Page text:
Heading into 2022, both the stock market and bond market were trading at lofty valuations. It’s hard to put your hard-earned cash on the line when investments are so expensive, and many investors may be wondering if stashing cash somewhere might be a good alternative.
The first week of 2022 wasn’t kind to investors, and it may have scared some of them to build up more cash reserves. But cash may not be the best place to put your money in 2022.
The inflation headwind
It’s hard not to talk about the value of cash these days without talking about inflation. The consumer price index — a measure of the average change in the prices paid by consumers — increased 6.8% in November. It’s also showing strong month-over-month growth, up 0.8% from October. So investors shouldn’t expect inflation rates to come back to pre-pandemic levels anytime soon.
Meanwhile, holding cash in a savings account is unlikely to produce any nominal return. The average savings account offers 0.06% interest. That’s because the overnight rate from the Federal Reserve remains low. While the Fed may be increasing the rate in 2022, investors shouldn’t expect a meaningful bump in savings-account interest rates because they remained low during the Fed’s last series of rate increases at the end of the last decade.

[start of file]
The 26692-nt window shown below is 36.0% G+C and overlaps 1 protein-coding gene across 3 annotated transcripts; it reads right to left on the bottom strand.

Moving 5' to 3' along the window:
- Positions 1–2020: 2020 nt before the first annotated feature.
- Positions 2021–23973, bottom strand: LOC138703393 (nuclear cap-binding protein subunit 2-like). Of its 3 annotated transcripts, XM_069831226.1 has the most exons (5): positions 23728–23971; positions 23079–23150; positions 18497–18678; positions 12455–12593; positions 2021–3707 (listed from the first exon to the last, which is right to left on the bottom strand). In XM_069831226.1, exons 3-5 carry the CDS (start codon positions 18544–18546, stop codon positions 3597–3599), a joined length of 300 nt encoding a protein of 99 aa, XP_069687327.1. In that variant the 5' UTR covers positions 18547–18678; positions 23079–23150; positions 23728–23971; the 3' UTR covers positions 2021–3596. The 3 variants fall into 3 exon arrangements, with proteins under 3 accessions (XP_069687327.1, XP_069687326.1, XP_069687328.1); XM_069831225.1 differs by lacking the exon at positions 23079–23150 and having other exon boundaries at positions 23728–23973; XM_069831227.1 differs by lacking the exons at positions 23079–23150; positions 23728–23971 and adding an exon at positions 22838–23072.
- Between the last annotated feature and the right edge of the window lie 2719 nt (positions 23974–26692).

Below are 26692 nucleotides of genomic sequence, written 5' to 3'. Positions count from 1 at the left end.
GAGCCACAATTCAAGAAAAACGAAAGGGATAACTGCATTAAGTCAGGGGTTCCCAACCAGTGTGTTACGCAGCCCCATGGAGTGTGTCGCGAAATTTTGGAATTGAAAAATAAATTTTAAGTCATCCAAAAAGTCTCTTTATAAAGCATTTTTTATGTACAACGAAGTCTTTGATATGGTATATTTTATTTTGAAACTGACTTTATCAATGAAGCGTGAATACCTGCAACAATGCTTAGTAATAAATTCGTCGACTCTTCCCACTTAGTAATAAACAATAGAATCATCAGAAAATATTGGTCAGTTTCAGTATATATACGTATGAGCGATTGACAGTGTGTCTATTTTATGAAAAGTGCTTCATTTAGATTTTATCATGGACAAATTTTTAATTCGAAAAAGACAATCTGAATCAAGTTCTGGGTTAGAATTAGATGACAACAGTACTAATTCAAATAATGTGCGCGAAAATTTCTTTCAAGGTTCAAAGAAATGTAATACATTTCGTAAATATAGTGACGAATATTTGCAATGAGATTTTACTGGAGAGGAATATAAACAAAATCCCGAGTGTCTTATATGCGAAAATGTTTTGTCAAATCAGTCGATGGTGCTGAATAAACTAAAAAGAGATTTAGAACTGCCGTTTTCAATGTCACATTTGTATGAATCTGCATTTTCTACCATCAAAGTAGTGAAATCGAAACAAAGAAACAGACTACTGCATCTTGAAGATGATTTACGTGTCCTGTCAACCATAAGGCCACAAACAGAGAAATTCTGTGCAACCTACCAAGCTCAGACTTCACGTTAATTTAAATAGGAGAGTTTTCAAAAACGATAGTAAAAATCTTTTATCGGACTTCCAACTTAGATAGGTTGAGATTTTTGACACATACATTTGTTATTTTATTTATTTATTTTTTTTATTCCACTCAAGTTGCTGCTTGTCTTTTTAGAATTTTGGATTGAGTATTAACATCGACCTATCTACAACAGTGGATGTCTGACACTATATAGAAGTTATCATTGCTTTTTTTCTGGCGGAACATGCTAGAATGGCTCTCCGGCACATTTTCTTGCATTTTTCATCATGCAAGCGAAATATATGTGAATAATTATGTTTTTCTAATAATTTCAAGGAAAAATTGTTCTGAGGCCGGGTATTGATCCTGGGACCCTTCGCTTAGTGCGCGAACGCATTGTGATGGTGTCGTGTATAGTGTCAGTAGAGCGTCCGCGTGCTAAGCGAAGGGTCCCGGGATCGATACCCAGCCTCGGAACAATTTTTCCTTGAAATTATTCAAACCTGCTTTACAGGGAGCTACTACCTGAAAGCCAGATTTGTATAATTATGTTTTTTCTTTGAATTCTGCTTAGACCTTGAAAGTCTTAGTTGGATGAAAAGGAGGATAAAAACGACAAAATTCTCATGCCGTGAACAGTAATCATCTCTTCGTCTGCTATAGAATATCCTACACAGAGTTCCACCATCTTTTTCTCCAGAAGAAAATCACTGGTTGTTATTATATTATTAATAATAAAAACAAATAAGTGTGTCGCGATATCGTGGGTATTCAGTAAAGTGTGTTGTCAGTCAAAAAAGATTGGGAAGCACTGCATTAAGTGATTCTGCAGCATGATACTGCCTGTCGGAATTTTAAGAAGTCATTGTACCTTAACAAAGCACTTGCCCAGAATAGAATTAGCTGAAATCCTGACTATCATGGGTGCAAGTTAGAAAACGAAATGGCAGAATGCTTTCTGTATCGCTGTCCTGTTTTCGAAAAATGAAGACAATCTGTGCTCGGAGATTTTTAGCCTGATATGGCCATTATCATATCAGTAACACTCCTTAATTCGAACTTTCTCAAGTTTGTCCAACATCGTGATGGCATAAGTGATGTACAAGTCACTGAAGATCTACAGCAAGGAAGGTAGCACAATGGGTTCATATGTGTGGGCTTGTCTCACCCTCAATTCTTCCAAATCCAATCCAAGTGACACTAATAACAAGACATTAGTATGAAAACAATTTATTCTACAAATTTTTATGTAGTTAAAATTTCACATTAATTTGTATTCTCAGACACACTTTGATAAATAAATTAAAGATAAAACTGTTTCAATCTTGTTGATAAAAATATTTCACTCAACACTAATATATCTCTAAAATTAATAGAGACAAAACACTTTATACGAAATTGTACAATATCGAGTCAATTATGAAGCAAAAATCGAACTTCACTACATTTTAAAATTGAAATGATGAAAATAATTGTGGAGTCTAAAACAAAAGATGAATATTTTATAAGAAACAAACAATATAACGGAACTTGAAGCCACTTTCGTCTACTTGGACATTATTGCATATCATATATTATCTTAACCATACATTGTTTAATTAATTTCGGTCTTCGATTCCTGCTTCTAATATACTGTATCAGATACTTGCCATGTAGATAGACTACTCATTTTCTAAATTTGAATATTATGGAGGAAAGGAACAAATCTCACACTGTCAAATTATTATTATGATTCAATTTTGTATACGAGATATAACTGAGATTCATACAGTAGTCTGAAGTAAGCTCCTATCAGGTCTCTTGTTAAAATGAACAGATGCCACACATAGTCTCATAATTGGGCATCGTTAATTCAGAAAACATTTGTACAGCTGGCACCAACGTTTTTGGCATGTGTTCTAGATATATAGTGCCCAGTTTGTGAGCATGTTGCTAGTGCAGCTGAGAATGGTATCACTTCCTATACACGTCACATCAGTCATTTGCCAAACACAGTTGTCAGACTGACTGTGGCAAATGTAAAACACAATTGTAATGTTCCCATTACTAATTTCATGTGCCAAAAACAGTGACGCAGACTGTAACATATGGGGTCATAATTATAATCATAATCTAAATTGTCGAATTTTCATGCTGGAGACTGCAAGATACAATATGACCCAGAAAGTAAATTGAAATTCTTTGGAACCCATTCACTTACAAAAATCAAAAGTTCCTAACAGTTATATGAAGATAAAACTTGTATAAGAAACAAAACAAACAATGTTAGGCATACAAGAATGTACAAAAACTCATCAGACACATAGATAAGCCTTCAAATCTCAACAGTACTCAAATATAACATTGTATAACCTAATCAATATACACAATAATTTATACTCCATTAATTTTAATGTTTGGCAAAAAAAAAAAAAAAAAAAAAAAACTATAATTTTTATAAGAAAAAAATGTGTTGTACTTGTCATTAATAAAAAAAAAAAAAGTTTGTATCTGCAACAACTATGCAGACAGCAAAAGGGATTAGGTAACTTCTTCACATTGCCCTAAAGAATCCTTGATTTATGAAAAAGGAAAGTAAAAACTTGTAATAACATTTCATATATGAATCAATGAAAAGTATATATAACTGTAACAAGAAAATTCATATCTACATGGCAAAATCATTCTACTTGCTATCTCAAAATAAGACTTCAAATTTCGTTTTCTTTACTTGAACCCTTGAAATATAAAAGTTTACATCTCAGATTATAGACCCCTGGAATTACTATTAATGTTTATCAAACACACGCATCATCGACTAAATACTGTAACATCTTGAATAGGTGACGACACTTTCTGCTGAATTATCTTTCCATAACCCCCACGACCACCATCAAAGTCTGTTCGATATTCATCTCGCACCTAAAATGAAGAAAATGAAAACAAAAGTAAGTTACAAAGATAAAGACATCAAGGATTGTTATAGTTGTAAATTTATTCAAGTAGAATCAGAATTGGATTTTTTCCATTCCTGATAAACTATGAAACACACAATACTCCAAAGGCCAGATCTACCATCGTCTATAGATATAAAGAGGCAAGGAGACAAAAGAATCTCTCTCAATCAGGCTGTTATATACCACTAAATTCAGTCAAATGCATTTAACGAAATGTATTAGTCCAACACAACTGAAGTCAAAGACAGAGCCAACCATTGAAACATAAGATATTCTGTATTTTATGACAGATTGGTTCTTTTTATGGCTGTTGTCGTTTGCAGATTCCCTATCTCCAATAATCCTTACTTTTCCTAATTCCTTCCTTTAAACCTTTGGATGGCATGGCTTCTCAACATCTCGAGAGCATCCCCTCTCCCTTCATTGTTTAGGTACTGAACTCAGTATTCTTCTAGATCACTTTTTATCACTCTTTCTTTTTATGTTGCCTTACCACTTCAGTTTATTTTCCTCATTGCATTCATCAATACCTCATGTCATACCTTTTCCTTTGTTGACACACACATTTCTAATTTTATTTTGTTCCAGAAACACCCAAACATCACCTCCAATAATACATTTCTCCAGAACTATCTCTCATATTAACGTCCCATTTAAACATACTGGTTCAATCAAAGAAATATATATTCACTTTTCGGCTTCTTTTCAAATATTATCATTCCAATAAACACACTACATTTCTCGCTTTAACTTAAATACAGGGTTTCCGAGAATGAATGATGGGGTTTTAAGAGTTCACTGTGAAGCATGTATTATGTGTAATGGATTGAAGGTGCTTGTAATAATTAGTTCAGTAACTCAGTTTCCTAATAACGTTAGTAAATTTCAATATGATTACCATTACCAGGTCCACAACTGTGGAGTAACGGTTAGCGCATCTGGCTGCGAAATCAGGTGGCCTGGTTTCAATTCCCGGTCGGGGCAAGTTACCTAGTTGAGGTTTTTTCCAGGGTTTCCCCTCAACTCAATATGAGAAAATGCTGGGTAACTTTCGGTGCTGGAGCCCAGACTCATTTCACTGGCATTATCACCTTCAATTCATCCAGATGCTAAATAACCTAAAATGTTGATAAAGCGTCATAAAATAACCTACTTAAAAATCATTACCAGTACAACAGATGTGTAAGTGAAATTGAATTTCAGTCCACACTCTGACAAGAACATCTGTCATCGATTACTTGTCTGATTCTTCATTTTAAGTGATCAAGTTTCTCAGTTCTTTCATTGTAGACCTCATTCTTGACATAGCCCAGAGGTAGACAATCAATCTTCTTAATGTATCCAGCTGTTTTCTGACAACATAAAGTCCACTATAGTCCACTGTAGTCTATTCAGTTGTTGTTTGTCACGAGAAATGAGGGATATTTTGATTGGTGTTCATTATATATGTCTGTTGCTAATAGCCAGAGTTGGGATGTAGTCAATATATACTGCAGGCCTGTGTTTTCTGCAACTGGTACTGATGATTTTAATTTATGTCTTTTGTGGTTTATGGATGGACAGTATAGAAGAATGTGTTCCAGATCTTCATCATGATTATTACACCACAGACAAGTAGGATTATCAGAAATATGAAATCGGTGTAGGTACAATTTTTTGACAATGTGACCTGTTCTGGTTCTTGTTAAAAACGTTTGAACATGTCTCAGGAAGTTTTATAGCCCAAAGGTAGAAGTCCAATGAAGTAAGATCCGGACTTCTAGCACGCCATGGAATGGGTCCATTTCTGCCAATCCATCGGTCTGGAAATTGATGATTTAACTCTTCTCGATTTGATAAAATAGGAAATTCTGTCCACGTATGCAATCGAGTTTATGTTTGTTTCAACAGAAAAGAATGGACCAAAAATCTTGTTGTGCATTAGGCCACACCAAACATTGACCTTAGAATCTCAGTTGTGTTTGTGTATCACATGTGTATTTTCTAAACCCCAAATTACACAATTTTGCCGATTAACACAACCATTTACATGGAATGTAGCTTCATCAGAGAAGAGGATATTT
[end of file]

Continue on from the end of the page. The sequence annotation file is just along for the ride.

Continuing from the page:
In other words, you’re practically guaranteeing a loss of value if you hold cash in 2022. The question is whether that guaranteed loss is better than other investment options.
Is it worth the risk?
Market valuations are certainly very high. The Cyclically Adjusted P/E (CAPE) ratio — a historical measure of market valuations based on the price-to-earnings ratio — hasn’t been this high since the dot-com bubble. And it was never this high before that.
But you can’t look at stock valuations in a vacuum. Treasury bonds are also yielding near historic lows. That means the risk-free rate of return is very low, and investors should, therefore, be willing to accept lower returns from stocks and thus, higher stock prices.
At the very least, investors should have lower expected returns for stocks and bonds on a long-term basis. That could come from slow-and-steady growth or an imminent crash and return to historical growth rates thereafter. It’s impossible to say with any certainty.
If you’re planning to invest for the long run, you’ll in all likelihood end up with a more valuable portfolio by investing in stocks in 2022 than holding cash over the next decade-plus. Still, you may feel uneasy investing your money knowing …….